John, an exile on the prison island of Patmos, was all alone when he received a visit from the Lord Jesus. Speaking from behind His friend, Jesus told John to write down a message for seven churches that were under John’s supervision (see chapters 1-3). Sometime after that, Jesus appeared to him again, this time speaking from above. Hearing the trumpet-loud voice overhead, John looked up and saw a door in the sky, a portal to another dimension (v.1). Jesus, apparently from inside the portal, said, “Come up here, and I will show you what must take place after this.” At once John was transported to the very throne room of heaven.
Before Jesus showed him the frightening and chaotic scenes of global upheaval related to the Second Coming, He showed him the beauty of heaven, a place of holiness and order in which God is in control. John noticed that God was “seated”, not pacing about, wringing His hands and fretting about the future — but seated, unthreatened and in command. I can almost sense John’s struggle to describe the indescribable with the limits of human language. He used the most beautiful and precious objects he had seen on earth as reference points for God’s dazzling appearance in heaven, colorful gemstones: jasper, carnelian, and emerald (v.3). In front of the God-throne there was a “sea of glass” (v.6). Crystal-clear glass was extremely rare in John’s day, but that is how he attempted to put the sparkling brilliance of God’s glory into words. Imagine the flashes of celestial lightning (v.5) reflecting off of the glass! It must have been blindingly beautiful.
Somewhere around the “sea of glass” John saw seven burning torches (or lamps), a visible representation of the Holy Spirit (v.5). Throughout the Bible, the number seven is always associated with the idea of perfection or completeness — I think the point is that the Holy Spirit, in all His light-giving, glorious perfection was powerfully and wholly there. Along with God on the throne and Christ guiding John’s tour, the Spirit made the vision of God complete. (Note: seeing those torches in heaven, I wonder if John recalled the scene in the upper room on the Day of Pentecost when there were not seven, but 120 Spirit-flames, each hovering over a disciple of Jesus. A flame was above John’s own head that day, as the Holy Spirit filled him with evangelistic power and sent him out into the streets to preach the gospel and to change the world. Wow!)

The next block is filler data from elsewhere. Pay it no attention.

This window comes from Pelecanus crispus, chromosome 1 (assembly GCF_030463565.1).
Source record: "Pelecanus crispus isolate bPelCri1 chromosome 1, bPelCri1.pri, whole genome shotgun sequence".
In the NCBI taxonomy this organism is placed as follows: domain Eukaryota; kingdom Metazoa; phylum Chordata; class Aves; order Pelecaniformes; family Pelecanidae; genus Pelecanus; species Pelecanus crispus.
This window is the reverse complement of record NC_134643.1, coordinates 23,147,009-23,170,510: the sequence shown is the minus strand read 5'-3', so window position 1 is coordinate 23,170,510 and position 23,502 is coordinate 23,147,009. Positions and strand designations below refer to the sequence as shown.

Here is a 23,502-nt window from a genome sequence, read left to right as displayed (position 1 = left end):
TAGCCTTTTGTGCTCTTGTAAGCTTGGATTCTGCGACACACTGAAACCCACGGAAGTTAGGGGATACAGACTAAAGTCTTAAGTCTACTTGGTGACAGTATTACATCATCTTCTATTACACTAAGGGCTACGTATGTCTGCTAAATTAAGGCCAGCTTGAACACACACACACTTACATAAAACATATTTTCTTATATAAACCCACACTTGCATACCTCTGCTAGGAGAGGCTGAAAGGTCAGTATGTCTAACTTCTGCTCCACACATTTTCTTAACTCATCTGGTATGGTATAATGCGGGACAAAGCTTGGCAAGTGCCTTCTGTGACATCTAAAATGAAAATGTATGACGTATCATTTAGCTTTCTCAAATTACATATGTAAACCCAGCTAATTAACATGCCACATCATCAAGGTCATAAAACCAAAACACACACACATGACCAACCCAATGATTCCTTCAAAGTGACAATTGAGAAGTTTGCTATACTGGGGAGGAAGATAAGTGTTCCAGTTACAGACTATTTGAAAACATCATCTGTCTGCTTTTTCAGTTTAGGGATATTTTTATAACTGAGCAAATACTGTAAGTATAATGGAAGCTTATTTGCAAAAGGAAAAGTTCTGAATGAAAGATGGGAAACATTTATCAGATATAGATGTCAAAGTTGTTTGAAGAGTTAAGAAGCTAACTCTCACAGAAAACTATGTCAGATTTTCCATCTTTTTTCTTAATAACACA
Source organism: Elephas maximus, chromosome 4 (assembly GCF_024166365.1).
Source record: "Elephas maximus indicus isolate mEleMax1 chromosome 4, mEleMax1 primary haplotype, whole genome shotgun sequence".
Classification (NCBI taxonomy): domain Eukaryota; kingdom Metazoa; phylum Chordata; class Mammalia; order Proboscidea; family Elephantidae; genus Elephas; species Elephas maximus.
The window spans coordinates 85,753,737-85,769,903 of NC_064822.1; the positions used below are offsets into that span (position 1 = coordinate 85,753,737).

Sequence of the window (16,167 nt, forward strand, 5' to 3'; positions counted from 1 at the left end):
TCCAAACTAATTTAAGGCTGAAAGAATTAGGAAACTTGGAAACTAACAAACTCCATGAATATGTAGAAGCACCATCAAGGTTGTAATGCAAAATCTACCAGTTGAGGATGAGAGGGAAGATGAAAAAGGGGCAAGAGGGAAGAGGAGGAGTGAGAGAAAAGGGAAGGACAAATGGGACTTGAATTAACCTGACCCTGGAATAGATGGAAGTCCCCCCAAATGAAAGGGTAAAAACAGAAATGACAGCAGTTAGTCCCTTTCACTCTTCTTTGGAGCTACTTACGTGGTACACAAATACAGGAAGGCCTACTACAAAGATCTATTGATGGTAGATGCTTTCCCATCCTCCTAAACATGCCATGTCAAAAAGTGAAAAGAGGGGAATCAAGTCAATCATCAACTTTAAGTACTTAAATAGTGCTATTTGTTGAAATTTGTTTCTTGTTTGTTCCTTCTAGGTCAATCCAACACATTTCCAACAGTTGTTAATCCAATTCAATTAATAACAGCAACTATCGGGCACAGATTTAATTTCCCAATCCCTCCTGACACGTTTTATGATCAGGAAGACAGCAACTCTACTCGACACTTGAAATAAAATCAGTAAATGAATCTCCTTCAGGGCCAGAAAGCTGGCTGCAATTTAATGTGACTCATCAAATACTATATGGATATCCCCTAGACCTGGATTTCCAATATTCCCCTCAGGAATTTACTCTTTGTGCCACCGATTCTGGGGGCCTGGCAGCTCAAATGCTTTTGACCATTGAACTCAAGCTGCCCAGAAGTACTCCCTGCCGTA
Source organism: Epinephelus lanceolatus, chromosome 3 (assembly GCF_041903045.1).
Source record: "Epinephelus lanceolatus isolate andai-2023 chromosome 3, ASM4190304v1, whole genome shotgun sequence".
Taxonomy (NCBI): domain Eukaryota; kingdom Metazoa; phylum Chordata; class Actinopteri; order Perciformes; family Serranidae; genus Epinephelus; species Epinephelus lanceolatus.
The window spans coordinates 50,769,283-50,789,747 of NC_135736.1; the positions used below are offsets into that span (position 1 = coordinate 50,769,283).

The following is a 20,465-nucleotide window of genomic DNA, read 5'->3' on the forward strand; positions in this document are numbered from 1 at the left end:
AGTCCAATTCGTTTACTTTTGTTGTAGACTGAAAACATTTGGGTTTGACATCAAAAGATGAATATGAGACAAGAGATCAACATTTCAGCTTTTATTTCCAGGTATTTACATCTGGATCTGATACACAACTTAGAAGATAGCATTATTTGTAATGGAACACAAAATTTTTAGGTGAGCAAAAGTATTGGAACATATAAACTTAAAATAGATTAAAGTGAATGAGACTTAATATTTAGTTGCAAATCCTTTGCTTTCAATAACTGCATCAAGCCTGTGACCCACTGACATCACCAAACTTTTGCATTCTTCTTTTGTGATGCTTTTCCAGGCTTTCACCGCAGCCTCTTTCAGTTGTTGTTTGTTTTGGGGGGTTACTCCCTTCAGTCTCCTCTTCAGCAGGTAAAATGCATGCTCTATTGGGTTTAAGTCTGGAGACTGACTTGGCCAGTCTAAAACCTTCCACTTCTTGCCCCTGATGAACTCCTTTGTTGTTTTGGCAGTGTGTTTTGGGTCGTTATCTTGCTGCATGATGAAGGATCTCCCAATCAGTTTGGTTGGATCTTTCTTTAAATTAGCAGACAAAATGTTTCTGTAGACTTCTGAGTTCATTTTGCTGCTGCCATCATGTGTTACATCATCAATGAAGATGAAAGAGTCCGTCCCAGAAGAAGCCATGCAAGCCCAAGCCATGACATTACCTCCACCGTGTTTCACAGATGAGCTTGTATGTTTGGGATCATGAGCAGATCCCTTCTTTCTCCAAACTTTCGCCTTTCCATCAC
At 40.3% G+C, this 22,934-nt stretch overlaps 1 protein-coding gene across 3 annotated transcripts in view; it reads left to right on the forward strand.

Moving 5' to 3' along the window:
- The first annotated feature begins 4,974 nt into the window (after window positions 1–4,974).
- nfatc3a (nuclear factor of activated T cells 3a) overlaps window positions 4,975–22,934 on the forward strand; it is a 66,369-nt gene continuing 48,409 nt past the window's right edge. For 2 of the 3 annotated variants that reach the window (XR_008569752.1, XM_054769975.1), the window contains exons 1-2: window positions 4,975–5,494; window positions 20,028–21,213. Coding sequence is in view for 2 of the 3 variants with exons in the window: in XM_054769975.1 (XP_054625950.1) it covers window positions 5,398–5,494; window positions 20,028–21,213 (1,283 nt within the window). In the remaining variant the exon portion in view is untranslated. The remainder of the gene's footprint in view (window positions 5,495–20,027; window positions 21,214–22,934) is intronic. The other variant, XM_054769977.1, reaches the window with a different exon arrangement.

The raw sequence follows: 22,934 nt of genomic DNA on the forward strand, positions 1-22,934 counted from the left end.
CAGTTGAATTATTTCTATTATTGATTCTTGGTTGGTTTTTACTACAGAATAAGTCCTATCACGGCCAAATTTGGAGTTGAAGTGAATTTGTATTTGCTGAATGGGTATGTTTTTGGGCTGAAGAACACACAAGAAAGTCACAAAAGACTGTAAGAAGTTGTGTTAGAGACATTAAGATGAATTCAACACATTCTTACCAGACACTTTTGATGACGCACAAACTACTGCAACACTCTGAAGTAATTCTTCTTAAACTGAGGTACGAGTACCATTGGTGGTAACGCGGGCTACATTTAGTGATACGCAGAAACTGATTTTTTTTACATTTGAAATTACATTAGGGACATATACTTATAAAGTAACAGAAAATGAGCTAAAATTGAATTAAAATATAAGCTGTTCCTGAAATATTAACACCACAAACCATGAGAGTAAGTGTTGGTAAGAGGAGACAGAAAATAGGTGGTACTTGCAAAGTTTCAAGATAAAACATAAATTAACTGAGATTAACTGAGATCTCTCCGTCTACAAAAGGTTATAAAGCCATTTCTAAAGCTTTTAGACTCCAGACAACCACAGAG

Maybe the most difficult things for John to describe were the other beings present in God’s throne room. The apostle quickly counted twenty-four (probably smaller) thrones encircling the God-throne, and seated on them were “twenty-four elders” dressed in white robes and golden crowns (v.4). John does not identify the elders, and so we can only guess at who they are. The best guess I have heard is that half of the thrones were for Old Testament saints (the twelve sons of Jacob, twelve other patriarchs, or twelve of the prophets), and the other half were occupied by the twelve Apostles (that makes sense, but it means that John would have seen himself sitting there; what a mind-bending moment!). John saw the elders descend their thrones and fall on their faces before the Lord. They worshiped Him by voicing a beautiful, simple hymn (v.11), one that expressed the Lord’s worthiness, acknowledged Him as Creator, and highlighted His power. (I can’t wait to hear that song for myself!)
The song of the elders was not the only praise John heard. In addition to the human voices with which he would have been familiar, he heard the non-human, other-worldly praises of “four living creatures” (v.6-8). These fantastic beings were positioned on each side of the throne. Like Isaiah’s seraphim (see Isaiah 6:2-3) and Ezekiel’s creatures (see Ezekiel 1:5-10), each had six wings. One resembled a lion, perhaps to symbolize God’s majestic bearing and holy ferocity. The second resembled an ox, a representation of God’s power and tenacity. The third looked like a human, maybe to symbolize God’s intellect. The fourth creature resembled an eagle in flight, perhaps to symbolize God’s limitless sight and sovereignty. The song they were singing (or speaking) was similar to the one Isaiah heard: “Holy, holy, holy is the Lord God Almighty, who was and is and is to come!” I believe that song, and the song of the elders, is being sung right this moment before the throne of God. If you agree, will you sing or say those holy lyrics out loud (v.8, 11)? Do it, right now, and you will be joining the praise of heaven. God deserves it! Amen?